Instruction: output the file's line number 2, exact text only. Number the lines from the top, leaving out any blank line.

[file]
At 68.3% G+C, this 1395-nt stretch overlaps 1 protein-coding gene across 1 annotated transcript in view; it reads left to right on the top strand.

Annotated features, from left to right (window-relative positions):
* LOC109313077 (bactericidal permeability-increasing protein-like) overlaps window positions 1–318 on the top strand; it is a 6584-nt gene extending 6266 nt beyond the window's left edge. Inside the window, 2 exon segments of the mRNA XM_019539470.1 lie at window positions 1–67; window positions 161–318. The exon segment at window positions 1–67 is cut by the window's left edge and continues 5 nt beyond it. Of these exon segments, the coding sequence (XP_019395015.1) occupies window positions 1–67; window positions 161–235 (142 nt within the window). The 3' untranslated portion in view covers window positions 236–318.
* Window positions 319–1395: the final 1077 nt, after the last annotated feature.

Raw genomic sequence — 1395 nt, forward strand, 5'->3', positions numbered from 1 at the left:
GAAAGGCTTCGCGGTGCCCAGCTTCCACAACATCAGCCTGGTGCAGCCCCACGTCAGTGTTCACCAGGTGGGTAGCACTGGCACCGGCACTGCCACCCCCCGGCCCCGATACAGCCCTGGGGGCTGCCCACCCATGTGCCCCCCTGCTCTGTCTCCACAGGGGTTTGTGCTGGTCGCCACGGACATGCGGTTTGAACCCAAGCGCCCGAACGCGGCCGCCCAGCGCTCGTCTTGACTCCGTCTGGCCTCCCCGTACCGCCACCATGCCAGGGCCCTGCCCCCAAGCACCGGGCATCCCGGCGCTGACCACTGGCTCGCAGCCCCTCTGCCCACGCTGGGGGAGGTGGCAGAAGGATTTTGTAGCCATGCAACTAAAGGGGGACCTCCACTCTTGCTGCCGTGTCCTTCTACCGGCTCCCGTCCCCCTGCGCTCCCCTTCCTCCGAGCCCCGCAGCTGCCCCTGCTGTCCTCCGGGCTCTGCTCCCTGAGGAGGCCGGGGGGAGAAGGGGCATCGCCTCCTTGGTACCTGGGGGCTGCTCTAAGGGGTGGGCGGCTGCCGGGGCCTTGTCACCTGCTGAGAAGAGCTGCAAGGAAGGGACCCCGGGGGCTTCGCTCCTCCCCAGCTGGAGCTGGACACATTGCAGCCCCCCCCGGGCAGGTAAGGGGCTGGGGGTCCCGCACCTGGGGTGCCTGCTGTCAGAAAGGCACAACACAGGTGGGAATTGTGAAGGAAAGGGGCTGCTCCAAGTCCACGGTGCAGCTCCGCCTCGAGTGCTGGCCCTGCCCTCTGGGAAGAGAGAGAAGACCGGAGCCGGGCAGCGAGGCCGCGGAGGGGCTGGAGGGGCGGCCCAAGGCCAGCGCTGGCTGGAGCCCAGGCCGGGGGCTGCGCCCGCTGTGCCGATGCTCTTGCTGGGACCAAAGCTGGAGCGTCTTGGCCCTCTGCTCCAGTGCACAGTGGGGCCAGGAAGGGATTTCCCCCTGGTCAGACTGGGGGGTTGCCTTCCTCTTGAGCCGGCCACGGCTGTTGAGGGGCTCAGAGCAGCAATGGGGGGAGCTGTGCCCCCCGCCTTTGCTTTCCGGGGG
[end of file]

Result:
Annotated features, from left to right (window-relative positions):